“I was definitely apprehensive about speaking Spanish with them at first because my Spanish was by no means stellar,” May says. “But they were all excellent to talk to because they understood our language struggles and worked to help us learn and understand. The people at El Centro taught me more Spanish than I ever expected them to. It was excellent to collaborate with them because they were sincerely interested in us.”

Between service projects, the group took weekend excursions to the nearby countryside – hot topics on the official trip blog. Many students wrote about their visit to San Clemente, an indigenous community at the base of Imbabura volcano, or a retreat to Siempre Verde cloud forest in the final days of their stay in Ecuador. Outside the city, new lessons awaited the group.

“Trips to places like San Clemente and Siempre Verde really opened my eyes to world travel and how many wonders there must be outside our own country,” May says. “Both of these places were filled not only with natural beauty, but also beautiful people. The importance of family and working together are incredibly strong in these remote, mountainous places. As tight-knit as these people are, they were always willing to invite us into their own families.”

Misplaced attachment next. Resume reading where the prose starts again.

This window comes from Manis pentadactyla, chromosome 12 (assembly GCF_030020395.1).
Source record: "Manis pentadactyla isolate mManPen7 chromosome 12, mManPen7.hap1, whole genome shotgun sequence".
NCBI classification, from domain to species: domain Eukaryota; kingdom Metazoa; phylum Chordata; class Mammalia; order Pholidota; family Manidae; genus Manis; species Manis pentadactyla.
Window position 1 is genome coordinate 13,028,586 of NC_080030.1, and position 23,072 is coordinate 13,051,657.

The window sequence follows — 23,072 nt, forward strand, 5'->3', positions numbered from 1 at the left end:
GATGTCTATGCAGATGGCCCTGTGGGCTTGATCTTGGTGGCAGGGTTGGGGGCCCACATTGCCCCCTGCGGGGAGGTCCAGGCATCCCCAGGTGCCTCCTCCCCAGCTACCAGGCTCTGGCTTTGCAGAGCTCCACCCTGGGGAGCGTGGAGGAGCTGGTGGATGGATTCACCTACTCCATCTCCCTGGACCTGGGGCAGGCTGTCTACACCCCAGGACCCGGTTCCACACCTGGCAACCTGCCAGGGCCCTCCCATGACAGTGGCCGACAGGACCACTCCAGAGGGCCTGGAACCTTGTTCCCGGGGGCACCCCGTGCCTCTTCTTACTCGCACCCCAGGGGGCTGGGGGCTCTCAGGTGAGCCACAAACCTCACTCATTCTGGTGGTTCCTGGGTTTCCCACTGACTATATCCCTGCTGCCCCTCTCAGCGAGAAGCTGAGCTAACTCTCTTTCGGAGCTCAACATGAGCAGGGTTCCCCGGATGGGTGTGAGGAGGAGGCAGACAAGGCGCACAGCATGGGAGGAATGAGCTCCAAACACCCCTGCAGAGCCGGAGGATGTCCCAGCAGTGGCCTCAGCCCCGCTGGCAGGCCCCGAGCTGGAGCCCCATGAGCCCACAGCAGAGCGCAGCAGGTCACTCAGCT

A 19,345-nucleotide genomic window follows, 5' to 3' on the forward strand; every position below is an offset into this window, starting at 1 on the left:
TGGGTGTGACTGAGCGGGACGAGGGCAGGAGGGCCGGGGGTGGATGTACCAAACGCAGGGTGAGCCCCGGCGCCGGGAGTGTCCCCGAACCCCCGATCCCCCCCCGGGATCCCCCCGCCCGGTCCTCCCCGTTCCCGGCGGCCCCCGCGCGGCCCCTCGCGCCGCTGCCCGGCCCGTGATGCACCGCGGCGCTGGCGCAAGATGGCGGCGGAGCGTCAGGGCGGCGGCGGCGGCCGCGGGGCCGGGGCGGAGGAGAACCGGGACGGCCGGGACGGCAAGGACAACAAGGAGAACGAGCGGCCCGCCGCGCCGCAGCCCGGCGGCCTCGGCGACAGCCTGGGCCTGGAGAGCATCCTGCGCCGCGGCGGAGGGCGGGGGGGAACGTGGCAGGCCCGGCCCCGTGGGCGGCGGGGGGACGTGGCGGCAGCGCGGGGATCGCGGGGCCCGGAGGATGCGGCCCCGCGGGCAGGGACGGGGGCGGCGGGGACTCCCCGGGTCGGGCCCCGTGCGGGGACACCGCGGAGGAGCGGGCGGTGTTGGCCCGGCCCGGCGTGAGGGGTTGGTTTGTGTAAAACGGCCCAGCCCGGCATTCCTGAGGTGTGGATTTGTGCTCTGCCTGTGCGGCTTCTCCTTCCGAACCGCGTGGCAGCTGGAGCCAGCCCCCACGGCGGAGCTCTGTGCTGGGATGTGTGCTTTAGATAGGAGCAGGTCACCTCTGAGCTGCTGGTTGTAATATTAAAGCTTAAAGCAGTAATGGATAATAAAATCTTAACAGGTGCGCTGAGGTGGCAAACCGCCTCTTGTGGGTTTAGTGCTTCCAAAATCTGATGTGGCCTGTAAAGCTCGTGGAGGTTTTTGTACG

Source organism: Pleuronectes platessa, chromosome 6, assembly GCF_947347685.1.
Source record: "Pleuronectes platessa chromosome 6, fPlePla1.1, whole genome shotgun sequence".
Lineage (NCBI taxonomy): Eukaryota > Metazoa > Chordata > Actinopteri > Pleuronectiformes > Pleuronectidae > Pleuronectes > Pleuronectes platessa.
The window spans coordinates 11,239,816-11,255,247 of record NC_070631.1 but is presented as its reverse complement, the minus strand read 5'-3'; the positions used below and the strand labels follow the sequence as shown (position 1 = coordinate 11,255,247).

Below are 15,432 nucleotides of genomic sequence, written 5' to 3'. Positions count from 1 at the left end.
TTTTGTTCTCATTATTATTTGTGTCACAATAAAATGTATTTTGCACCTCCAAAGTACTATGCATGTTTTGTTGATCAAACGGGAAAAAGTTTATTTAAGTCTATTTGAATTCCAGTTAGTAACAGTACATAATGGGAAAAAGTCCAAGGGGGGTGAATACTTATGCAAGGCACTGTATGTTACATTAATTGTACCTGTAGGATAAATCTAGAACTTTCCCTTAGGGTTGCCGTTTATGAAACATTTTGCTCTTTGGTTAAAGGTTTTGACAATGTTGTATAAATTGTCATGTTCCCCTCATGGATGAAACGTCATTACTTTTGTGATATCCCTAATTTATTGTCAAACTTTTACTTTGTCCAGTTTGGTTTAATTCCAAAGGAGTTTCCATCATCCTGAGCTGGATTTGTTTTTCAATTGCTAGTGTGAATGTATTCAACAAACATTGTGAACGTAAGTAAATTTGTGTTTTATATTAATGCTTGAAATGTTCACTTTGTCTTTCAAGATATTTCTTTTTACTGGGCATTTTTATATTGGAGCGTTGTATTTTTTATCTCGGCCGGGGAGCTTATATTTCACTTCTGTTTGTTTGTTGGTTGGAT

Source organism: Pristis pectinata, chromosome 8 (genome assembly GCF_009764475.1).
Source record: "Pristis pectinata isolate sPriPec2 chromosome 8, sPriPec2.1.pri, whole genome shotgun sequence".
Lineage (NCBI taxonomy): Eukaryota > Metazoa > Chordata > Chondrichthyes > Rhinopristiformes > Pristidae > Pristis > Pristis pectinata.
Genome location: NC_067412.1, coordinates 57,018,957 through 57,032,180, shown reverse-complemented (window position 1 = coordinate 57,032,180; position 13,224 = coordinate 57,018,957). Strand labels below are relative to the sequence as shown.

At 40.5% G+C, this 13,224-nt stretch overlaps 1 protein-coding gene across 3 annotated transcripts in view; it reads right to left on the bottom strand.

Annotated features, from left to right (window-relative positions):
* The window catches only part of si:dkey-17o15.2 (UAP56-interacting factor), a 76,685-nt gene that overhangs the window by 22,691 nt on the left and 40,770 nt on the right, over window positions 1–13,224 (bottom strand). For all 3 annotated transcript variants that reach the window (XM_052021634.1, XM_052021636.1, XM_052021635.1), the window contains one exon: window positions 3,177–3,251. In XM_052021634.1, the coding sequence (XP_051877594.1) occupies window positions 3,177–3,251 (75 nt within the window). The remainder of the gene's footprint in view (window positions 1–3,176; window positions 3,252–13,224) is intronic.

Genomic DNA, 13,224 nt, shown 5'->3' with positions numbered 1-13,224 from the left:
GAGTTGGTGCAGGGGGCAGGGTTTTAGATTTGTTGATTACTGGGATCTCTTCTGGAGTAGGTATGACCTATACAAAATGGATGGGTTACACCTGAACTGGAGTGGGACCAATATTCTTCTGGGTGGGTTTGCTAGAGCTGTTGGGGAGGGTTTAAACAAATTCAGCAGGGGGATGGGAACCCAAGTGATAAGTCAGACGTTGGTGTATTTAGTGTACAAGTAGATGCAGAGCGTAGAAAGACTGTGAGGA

This year’s program was the fourth hosted in Ecuador by Tierra Neuva, which Hershberger first encountered during a Winter Term in Service. In the past, DePauw students have volunteered with the organization to do everything from building homes to setting up computer labs. While the service projects change from year to year, Hershberger says they provide a consistent framework for an experience that can change the course of a student’s time at DePauw.

“The projects simply provide you with a context for community building, and that context can be anything – building a house, picking corn,” he says. “In many ways, it’s the least important thing. I didn’t think that initially, but being down there, I realized this is really powerful stuff. It really sticks with the students and invites them to dream a little.”